Presidents and sports: How does Obama stack up?
The president-elect, an avid basketball player, has a good jump shot. Bill Clinton was creative with his scoring on the golf course. Richard Nixon liked bowling, while Herbert Hoover was a fanatical trout fisherman.
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His holiday vacation in Hawaii included several rounds of golf (the consensus: He’s a duffer) as well as a bit of basketball and the usual Obama gym workouts. The president-elect’s basketball roots include playing on a state championship team during his high school days at Punahou School in Honolulu. It is a foregone conclusion that Mr. Obama will install a basketball court at the White House during his time in office.Skip to next paragraph
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His brother-in-law, Craig Robinson, serves as head basketball coach at Oregon State University. Mr. Robinson famously vetted the future president with a pick-up game, a move prompted by his sister to better ascertain her future husband’s character during their courting days.
Experts debate whether Obama’s hoops-happy regime or the proclivities of his predecessors have much impact on executive decisions, but all agree it offers a bit of personal insight into each president. Dan Lebowitz, executive director of the Center for the Study of Sport in Society at Northeastern University in Boston, says Obama’s basketball preference embodies an everyman ethos. “It just takes a ball and any kind of hoop to put it through,” he says. “It’s not that you need to pay greens fees or have a caddy or be accepted at a club. There’s a common-man factor.”
In his athletic pursuits, as in political philosophy, Obama differs from the current White House occupant. Like his father, George W. Bush plays golf briskly and rarely broods over decisions. He enjoys mountain biking on rugged terrain and has been known to leave guest riders behind in the creosote bush.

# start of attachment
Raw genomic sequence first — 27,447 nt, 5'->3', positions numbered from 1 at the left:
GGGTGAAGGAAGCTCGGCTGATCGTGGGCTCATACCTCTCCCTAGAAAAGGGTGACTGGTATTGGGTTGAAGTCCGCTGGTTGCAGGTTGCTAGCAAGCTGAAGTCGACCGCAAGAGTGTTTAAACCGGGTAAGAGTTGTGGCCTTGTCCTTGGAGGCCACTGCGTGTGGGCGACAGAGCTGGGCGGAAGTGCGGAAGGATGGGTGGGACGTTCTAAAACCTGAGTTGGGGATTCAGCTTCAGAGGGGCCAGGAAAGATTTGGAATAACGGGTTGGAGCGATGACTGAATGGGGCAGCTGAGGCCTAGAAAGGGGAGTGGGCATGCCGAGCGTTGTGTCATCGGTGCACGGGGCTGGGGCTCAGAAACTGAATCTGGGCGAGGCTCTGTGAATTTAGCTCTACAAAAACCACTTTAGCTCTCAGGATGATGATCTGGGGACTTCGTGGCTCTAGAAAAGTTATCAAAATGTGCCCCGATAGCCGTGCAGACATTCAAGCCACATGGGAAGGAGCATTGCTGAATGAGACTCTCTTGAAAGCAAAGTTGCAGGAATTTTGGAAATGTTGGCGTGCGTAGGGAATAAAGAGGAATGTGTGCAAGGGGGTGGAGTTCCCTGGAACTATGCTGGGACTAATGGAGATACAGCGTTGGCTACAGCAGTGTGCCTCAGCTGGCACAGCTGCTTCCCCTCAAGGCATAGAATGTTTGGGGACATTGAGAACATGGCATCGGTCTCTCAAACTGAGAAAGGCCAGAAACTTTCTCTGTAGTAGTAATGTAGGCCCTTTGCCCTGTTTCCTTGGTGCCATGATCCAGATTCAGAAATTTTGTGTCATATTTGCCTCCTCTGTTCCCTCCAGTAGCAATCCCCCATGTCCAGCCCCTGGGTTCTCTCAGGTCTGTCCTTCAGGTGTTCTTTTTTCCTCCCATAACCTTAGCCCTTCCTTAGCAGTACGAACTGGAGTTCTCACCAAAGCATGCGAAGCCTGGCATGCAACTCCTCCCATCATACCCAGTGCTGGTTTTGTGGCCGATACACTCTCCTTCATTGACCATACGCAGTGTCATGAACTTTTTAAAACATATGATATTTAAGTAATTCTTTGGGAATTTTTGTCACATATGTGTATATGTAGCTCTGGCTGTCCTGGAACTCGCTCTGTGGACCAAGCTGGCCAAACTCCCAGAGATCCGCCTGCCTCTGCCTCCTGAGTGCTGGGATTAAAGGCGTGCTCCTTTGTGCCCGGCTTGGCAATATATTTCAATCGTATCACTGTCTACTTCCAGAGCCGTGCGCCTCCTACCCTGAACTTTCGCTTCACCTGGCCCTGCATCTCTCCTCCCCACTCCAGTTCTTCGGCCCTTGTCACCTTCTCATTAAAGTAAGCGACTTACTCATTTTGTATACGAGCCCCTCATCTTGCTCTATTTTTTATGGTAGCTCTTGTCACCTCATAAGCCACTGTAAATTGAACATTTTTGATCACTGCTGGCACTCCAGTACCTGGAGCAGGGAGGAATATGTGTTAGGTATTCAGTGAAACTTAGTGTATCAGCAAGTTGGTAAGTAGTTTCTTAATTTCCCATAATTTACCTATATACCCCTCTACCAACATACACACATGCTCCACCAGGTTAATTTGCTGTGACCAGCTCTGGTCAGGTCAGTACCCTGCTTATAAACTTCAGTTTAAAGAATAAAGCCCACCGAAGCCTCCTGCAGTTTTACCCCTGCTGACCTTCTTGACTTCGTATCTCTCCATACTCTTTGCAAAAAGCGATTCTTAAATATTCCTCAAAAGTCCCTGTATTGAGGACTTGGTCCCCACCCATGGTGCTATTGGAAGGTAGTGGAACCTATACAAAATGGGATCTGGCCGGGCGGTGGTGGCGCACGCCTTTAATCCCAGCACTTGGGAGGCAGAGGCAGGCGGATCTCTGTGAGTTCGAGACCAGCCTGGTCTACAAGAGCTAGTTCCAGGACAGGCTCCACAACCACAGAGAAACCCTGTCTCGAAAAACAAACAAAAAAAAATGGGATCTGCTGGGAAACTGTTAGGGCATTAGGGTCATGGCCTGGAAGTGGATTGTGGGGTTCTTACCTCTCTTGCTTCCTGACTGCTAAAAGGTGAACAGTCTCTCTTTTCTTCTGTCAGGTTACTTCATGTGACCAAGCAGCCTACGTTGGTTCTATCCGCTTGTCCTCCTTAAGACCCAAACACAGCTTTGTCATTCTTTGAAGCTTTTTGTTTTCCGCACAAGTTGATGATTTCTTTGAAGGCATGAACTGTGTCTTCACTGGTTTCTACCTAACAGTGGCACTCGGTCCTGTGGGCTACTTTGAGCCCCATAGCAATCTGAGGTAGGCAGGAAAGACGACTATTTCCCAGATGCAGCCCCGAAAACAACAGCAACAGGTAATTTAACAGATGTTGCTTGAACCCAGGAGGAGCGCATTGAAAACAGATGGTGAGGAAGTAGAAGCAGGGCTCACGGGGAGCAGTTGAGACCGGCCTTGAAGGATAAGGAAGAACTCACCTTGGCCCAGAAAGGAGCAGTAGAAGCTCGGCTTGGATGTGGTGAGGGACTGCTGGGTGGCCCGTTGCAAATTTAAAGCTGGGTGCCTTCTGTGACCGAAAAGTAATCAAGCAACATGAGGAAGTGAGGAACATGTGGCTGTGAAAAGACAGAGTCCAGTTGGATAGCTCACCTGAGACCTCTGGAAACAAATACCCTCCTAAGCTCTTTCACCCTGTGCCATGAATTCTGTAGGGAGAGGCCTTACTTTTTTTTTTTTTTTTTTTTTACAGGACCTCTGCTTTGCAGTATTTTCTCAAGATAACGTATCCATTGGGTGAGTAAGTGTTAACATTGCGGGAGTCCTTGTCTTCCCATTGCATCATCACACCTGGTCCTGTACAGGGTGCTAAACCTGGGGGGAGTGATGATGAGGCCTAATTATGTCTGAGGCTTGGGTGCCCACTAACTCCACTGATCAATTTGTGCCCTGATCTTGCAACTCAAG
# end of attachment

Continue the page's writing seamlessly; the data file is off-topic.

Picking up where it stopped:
Sports habits can reveal interesting insights into the man behind the power as well. Shortly after author Don Van Natta wrote about Bill Clinton’s penchant for creative scorekeeping on the golf course, the former First Golfer agreed to set the record straight with a day on the links.
The former president vowed to abstain from taking any mulligans, which in Clintonian circles had been rechristened “Billigans.” The 42nd president lived up to his pledge, for one hole. On the second fairway, Mr. Van Natta recalls, Clinton hit a poor shot. After that, his bogey filibusters and scorecard amendments began taking their toll.
“It was like a switch was thrown,” says Van Natta, author of “First Off the Tee: Presidential Hackers, Duffers and Cheaters from Taft to Bush.” “He took three shots off the tee, three shots off the fairway, I saw a no-putt par.” Van Natta cataloged more than 200 shots; Clinton’s scorecard read 82.
Richard Nixon ranks among the most sedentary presidents but proved to be an avid sports fan. He installed a one-lane bowling alley in the White House and nurtured a long-running friendship with Washington Redskins coach George Allen. One afternoon, Nixon arrived by helicopter at Redskin Park, the team’s practice facility, and even called a play – a reverse to a wide receiver.
During a playoff loss later that season, a failed reverse stalled a crucial Redskins drive. Critics, naturally, blamed Nixon for calling the play. In subsequent years, apocryphal tales of Nixon meddling in Redskins’ huddles became prevalent, a notion debunked by Allen’s daughter seven years ago in an ESPN.com column. Perhaps the real answer to the playoff riddle could have been found in the 18 1/2-minute gap on Nixon’s White House tapes.
Now that would be an instant replay for the ages.